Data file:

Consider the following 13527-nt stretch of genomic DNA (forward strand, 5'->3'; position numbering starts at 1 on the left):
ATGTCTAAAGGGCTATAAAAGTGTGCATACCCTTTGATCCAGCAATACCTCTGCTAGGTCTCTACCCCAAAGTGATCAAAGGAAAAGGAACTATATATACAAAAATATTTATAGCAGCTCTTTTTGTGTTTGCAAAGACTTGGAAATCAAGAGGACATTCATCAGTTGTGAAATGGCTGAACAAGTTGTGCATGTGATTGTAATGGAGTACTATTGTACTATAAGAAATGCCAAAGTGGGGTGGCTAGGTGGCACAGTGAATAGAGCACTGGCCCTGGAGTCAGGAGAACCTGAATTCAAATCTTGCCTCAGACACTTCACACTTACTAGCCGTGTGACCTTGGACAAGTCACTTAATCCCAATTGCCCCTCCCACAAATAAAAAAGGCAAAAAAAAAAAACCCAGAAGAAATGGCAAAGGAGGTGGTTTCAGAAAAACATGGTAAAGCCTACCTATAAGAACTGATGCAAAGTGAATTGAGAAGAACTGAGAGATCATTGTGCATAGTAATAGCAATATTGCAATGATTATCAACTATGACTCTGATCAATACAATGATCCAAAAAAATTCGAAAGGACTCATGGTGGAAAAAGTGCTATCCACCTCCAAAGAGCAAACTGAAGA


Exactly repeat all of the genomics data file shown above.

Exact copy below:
Consider the following 13527-nt stretch of genomic DNA (forward strand, 5'->3'; position numbering starts at 1 on the left):
ATGTCTAAAGGGCTATAAAAGTGTGCATACCCTTTGATCCAGCAATACCTCTGCTAGGTCTCTACCCCAAAGTGATCAAAGGAAAAGGAACTATATATACAAAAATATTTATAGCAGCTCTTTTTGTGTTTGCAAAGACTTGGAAATCAAGAGGACATTCATCAGTTGTGAAATGGCTGAACAAGTTGTGCATGTGATTGTAATGGAGTACTATTGTACTATAAGAAATGCCAAAGTGGGGTGGCTAGGTGGCACAGTGAATAGAGCACTGGCCCTGGAGTCAGGAGAACCTGAATTCAAATCTTGCCTCAGACACTTCACACTTACTAGCCGTGTGACCTTGGACAAGTCACTTAATCCCAATTGCCCCTCCCACAAATAAAAAAGGCAAAAAAAAAAAACCCAGAAGAAATGGCAAAGGAGGTGGTTTCAGAAAAACATGGTAAAGCCTACCTATAAGAACTGATGCAAAGTGAATTGAGAAGAACTGAGAGATCATTGTGCATAGTAATAGCAATATTGCAATGATTATCAACTATGACTCTGATCAATACAATGATCCAAAAAAATTCGAAAGGACTCATGGTGGAAAAAGTGCTATCCACCTCCAAAGAGCAAACTGAAGA